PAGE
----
- Create a folder called
`Mathematica`

on the`/opt/`

directory$ sudo mkdir -p /opt/Mathematica

- Move the installed file to the created folder
$ sudo mv MathemacicaInstaller.sh /opt/Mathematica

- Run the Installer
$ sudo sh MathemacicaInstaller.sh

- After the installation you just have to register your
`Mathematica`

software.

## Posts Tagged ‘Mathematica’

## Install Mathematica 9 on Linux

Posted in Linux, Mathematics, Science, tagged Install, Linux, Mathematica, mathematica software, Software on September 16, 2013| 1 Comment »

## Deleting Mathematica in Linux (Ubuntu)

Posted in Linux, Mathematics, Science, tagged CLI, Command, Computer, Delete, Line, Linux, Mathematica, Shell, Software, technology, Terminal, Ubuntu, Uninstall, wolfram on April 17, 2013| Leave a Comment »

If for any reason you need to un-install Mathematica, you should delete the files associated to it. If the installation was the usual one, follow the below steps.

$ cd /usr/local $ sudo rm -r Wolfram $ cd bin $ sudo rm math mathematica Mathematica MathKernel mcc $ cd ../../share $ sudo rm -r Mathematica

This would be enough.

Enjoy!

## Table of all possible irreps of Lie groups

Posted in Linux, Mathematics, SAGE, Science, tagged Calculation, Cartan, Classification, Dynkin, Functions, Groups, How to, HowTo, Labels, Lie, lie group, Linux, Maple, Mathematica, Mathematics, Matlab, Matrices, Matrix, Notebook, Packages, Programming, Python, Representation, Sage, Sagemath, Tips and Tricks on February 27, 2012| 1 Comment »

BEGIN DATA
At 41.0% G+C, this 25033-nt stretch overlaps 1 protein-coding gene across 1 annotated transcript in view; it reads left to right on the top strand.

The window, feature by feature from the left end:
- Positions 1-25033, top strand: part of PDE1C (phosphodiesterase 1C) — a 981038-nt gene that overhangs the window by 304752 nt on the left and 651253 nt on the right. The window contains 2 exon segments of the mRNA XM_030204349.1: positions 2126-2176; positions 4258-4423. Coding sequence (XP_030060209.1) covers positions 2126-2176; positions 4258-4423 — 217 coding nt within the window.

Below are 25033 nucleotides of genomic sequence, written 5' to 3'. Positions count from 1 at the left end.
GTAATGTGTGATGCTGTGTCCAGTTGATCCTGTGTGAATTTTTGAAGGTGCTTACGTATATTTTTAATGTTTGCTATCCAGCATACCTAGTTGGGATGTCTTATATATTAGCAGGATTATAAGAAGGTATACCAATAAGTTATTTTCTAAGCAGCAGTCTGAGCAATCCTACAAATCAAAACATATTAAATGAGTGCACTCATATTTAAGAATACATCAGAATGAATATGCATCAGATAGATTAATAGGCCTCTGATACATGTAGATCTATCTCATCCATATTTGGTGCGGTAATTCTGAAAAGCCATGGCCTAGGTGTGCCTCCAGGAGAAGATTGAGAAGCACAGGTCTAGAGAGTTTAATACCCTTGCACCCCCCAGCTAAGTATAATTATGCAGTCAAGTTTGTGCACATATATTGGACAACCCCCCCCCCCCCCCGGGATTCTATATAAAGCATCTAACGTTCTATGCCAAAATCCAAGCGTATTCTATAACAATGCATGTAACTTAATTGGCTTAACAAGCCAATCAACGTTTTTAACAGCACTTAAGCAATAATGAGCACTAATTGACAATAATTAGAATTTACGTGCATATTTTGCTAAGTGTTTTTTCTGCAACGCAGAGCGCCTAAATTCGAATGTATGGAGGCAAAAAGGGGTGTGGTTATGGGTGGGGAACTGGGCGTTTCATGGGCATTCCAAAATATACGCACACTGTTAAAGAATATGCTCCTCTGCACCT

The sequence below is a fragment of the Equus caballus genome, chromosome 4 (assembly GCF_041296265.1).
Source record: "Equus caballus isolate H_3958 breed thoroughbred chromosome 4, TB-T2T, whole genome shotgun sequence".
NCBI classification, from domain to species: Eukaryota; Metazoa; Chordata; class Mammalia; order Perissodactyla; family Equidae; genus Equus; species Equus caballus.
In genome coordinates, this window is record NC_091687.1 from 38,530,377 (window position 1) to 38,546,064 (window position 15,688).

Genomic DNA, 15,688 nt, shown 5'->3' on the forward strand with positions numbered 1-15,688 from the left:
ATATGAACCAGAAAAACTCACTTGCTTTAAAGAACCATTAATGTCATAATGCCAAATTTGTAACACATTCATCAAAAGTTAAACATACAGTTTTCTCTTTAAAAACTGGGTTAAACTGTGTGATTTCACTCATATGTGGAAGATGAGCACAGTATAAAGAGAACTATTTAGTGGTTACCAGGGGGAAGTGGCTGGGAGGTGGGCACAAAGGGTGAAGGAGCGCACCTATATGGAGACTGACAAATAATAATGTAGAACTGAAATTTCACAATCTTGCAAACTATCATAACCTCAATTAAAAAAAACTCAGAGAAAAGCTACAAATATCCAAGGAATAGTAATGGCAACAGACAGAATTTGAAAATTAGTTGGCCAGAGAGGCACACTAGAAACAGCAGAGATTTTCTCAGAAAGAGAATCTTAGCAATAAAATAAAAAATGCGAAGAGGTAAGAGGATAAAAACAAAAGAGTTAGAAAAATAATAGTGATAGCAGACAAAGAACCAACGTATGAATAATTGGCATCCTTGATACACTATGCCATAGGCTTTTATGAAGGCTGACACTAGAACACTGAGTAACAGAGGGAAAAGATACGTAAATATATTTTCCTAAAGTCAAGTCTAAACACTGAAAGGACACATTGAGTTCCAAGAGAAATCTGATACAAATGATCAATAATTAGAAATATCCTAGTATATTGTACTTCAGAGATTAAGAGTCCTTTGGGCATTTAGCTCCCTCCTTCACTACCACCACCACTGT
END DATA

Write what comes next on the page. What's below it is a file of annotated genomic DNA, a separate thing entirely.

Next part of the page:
Last weekend, I wrote a program in SAGE that list all possible irreps of a Lie group, one specified the group (in Cartan’s classification) and the maximum sum of the Dynkin labels.

Check the notebook in here.

Since I’m not a programmer, please feel free to leave comments, specially if you find ways to optimize the program

Cheers,

DOX

## Review: Sage beginner’s guide.

Posted in Hobbies, Linux, Personal, SAGE, Science, tagged Book, Calculation, CLI, Command, Computers, Craig, Finch, Free, Functions, Graphics, How to, HowTo, Install, LaTeX, Line, Linux, Maple, Mathematica, Mathematics, Matlab, Notebook, Online, Packages, Plot, Plotting, Programming, Python, Review, Sage, Sage-dev, Sagemath, Symbolic, Tips and Tricks, Ubuntu on June 21, 2011| Leave a Comment »

**Sage beginner’s guide** is a book by Craig Finch, published recently by PACKT publishing.

After spending two weeks looking at different aspects of the book, I can say with property that this is an excellent book, an I’ll recommend it for beginners to medium experienced SAGE users.

Since this is the first book I review, and also the first I own from this publisher, I’d say that its format is quite understandable, and one might learn a lot by following examples… and then, just then, the details are explained. I really love that feature of the writing.

The first chapter, called **What can we do with Sage?**, shows in about 20 pages some powerful tools available in Sage, from symbolic calculation, linear algebra, ODE’s, to plotting functions in 2D and 3D… even fitting of curves. I’ll say this is an impressive chapter, and it’s just the start point. Nonetheless, as in any book, one might notice that in some examples the graphics do not correspond to the code, but when you try the code yourself, you get the right ones.

The chapter about **Installing Sage**, is written in detail, and explain how to install the software in the three major operative systems: Windows, X OS, and Linux. Of course, due to the unstoppable develop of open source software, there’s a delay in the version shown in the book, however, the steps to follow are the same. A nice thing is that it’s explained how to compile the source for multi-core systems.